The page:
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Quote of the Week
"Homicide is the Leading Cause of Murders in America."
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Blog Topics 2016
January Should Insider Trading be Legalized: Part 2 February The Presidential Election & the Economy March Does Narcan Increase Heroin Use April Is NOAA destroying the American Fisherman June Will California Style Power Outages Happen in New England July Textbooks, Inflation & the FTC Sept Economic strangulation by Regulation Oct Is this the Best we have? Nov The High Cost of Prescription Drugs Dec Trump, the Economy & Animal Spirits
Blog Topics 2015
January Does Implementation of the Death Penalty lead to higher costs February Less Competition and Higher Hospital Costs March Millionaires Who Get Subsidies from the Affordable Care Act April The Unintended Obama Legacy May The NY Times and $15 Minimum Wage June Are Disability Payments Bankrupting Social Security August Seattle's $15 minimum wage and it's Surprising Consequence October The Great Stagnation: The Obama Legacy November Poverty in the United States December Should Insider Trading be Legalized: Part one by Olivia Marchioni
Blog Topics 2014 blog topics for 2013 are at page bottom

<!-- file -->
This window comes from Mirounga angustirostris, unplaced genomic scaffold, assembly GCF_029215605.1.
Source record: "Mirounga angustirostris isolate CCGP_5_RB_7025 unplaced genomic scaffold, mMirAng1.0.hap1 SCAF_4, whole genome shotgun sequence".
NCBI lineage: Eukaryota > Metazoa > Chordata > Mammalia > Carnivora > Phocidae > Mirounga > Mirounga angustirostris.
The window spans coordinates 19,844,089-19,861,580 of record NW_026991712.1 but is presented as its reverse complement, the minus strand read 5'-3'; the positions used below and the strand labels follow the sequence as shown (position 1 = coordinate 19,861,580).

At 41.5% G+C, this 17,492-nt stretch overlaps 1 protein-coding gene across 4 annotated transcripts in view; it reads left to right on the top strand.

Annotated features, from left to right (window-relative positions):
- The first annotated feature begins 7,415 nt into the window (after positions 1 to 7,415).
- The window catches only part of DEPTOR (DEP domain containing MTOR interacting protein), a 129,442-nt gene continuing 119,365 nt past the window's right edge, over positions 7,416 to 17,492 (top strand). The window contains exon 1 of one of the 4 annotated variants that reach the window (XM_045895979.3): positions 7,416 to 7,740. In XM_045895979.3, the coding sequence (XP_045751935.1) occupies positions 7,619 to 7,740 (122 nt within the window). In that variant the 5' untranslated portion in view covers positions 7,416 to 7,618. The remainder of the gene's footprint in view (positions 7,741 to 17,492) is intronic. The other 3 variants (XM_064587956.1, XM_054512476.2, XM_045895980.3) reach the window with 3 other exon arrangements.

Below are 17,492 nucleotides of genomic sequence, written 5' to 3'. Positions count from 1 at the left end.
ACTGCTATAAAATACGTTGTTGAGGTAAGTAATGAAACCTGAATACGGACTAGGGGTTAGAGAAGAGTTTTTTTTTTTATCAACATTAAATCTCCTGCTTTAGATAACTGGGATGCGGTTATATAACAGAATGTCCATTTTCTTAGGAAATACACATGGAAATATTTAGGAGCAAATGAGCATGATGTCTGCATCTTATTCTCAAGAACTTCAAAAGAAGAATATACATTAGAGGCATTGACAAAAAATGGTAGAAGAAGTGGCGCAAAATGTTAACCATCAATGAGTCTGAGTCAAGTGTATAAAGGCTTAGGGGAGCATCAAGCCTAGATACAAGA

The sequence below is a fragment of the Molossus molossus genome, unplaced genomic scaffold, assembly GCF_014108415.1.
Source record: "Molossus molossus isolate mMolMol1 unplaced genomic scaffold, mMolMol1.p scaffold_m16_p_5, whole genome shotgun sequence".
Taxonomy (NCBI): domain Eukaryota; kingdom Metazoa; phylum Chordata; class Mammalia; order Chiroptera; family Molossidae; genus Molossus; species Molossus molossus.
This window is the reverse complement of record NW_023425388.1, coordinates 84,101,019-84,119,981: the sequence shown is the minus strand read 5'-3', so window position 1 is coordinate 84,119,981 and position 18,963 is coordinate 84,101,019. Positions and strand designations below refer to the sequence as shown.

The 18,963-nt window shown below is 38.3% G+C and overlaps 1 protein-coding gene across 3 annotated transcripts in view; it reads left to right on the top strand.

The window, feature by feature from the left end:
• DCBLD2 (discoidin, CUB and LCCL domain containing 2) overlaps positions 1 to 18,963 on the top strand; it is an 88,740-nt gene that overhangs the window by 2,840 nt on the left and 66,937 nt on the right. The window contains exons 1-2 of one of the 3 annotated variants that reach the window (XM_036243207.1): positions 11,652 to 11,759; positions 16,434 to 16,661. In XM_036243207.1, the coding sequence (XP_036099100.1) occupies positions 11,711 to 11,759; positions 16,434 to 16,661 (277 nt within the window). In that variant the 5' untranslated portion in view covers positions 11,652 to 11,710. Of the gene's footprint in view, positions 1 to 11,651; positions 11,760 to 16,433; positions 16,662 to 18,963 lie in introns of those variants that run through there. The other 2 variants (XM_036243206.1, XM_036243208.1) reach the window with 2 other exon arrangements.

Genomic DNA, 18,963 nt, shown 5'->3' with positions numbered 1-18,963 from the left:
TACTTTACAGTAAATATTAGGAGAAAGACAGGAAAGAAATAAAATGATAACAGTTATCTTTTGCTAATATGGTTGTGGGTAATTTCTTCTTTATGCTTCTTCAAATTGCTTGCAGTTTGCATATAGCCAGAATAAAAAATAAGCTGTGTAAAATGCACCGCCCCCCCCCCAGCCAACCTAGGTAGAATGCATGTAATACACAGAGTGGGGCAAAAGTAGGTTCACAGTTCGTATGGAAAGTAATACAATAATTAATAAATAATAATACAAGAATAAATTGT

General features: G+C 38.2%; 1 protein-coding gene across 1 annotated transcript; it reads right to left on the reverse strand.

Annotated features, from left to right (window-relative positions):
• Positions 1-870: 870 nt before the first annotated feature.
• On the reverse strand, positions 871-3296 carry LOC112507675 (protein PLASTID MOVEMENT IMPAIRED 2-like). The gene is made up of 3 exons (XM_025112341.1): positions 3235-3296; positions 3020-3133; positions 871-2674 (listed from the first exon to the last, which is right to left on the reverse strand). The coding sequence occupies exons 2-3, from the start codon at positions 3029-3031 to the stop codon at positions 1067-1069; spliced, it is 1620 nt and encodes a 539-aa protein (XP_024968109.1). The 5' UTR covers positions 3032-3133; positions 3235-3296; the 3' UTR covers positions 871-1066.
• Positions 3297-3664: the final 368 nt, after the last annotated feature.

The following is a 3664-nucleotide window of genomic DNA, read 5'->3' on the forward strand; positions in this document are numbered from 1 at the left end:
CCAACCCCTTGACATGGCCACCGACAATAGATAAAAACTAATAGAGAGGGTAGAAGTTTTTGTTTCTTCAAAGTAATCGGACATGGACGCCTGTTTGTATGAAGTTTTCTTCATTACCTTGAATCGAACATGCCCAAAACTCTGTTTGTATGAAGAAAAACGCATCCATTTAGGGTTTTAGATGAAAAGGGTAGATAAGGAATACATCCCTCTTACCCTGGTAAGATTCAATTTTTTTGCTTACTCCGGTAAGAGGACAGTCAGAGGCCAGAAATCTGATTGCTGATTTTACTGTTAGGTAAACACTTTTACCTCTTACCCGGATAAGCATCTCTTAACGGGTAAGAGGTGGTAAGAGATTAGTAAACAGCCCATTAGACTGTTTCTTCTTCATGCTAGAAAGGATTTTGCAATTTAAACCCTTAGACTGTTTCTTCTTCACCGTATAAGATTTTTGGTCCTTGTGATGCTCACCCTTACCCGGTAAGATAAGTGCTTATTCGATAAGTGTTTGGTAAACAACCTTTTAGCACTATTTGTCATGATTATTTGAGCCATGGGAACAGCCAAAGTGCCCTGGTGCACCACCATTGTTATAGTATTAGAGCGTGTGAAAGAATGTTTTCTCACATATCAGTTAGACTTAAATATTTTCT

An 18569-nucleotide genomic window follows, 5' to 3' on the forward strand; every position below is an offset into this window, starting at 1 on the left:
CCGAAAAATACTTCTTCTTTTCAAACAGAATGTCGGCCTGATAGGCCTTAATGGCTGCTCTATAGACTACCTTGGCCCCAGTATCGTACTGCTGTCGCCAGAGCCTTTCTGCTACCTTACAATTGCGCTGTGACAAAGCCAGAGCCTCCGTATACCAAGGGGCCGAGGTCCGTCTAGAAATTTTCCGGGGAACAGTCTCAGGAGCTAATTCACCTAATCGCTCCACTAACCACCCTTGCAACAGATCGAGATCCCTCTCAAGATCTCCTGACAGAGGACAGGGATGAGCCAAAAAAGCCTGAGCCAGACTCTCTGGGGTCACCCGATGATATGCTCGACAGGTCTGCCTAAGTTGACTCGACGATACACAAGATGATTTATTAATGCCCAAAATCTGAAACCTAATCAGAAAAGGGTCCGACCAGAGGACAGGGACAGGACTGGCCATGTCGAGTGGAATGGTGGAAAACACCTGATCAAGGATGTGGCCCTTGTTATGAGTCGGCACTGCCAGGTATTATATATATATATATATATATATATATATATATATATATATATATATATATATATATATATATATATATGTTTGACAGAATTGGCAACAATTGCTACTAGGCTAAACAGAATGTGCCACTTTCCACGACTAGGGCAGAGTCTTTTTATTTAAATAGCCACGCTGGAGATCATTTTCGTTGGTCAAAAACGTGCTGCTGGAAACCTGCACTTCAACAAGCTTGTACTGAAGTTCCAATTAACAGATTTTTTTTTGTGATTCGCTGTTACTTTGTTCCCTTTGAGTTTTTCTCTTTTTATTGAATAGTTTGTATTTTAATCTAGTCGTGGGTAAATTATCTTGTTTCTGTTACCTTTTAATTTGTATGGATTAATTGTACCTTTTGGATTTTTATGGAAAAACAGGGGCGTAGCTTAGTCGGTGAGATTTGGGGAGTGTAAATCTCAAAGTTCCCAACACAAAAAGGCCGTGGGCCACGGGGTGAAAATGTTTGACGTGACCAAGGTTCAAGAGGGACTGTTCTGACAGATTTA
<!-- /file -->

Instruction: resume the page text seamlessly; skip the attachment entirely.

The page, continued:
January Will Lake Meade become another Aral Sea February Does Taxing the rich hurt the economy March The Cause of the Great Depression April Temporary Agricultural Subsidies lead to wealthy Farmers and Higher Prices May The Presidents Stance on Gun Control leads to Increased Gun Ownership June Is there really a Gender Pay Gap July Did the Supreme Court decision in Roe v. Wade lower the crime rate August Department of Education and wasted Money October The Financial Follies of the EPA November Social Security and Portfolio Diversification December The White House and Terrorism
January Jobs Report
The economy created 227,000 jobs in January when 175,000 were expected and the unemployment rate rose slightly to 4.8%. The real unemployment rate, which includes part-time workers as unemployed and marginally attached workers in the labor force, was also up slightly to 9.4%. The main reason that the unemployment rate increased was due to more people entering the labor force. The labor force participation rate increased to 62.9%, an increase of 584,000. In January, the number of long-term unemployed (those jobless for 27 weeks or more) was essentially unchanged at 1.9 million and accounted for 24.4 percent of the unemployed. Among the major worker groups, the unemployment rate for Asians (3.7 percent) increased in January. The jobless rates for adult men (4.4 percent), adult women (4.4 percent), teenagers (15.0 percent), Whites (4.3 percent), Blacks (7.7 percent), and Hispanics (5.9 percent) showed little or no change over the month. In January, average hourly wages rose to $26.00. Average weekly wages were up to $894.40. The average work week was unchanged at 34.4 hours.
GOLD ONE YEAR CHART